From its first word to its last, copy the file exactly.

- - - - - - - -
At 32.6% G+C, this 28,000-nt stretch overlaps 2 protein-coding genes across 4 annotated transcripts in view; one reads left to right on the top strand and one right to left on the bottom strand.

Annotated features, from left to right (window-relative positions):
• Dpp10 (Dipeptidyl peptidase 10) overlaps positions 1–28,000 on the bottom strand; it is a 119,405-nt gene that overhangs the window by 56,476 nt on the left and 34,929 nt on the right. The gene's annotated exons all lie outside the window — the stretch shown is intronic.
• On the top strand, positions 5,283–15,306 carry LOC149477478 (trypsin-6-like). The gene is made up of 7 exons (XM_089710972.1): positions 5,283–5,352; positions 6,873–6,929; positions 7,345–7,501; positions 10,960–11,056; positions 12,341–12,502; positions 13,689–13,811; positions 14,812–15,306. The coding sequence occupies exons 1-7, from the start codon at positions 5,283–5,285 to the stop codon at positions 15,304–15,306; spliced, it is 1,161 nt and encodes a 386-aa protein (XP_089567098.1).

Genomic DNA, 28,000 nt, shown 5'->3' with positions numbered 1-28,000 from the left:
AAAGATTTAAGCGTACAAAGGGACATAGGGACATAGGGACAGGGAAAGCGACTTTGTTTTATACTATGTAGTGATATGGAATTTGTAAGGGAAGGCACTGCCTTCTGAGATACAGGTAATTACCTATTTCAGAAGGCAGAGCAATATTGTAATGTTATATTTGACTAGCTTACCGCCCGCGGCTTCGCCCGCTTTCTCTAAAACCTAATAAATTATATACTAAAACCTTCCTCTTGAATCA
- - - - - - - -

At 32.6% G+C, this 28,000-nt stretch overlaps 2 protein-coding genes across 4 annotated transcripts in view; one reads left to right on the top strand and one right to left on the bottom strand.

Annotated features, from left to right (window-relative positions):
• Dpp10 (Dipeptidyl peptidase 10) overlaps positions 1–28,000 on the bottom strand; it is a 119,405-nt gene that overhangs the window by 56,476 nt on the left and 34,929 nt on the right. The gene's annotated exons all lie outside the window — the stretch shown is intronic.
• On the top strand, positions 5,283–15,306 carry LOC149477478 (trypsin-6-like). The gene is made up of 7 exons (XM_089710972.1): positions 5,283–5,352; positions 6,873–6,929; positions 7,345–7,501; positions 10,960–11,056; positions 12,341–12,502; positions 13,689–13,811; positions 14,812–15,306. The coding sequence occupies exons 1-7, from the start codon at positions 5,283–5,285 to the stop codon at positions 15,304–15,306; spliced, it is 1,161 nt and encodes a 386-aa protein (XP_089567098.1).

Genomic DNA, 28,000 nt, shown 5'->3' with positions numbered 1-28,000 from the left:
AAAGATTTAAGCGTACAAAGGGACATAGGGACATAGGGACAGGGAAAGCGACTTTGTTTTATACTATGTAGTGATATGGAATTTGTAAGGGAAGGCACTGCCTTCTGAGATACAGGTAATTACCTATTTCAGAAGGCAGAGCAATATTGTAATGTTATATTTGACTAGCTTACCGCCCGCGGCTTCGCCCGCTTTCTCTAAAACCTAATAAATTATATACTAAAACCTTCCTCTTGAATCA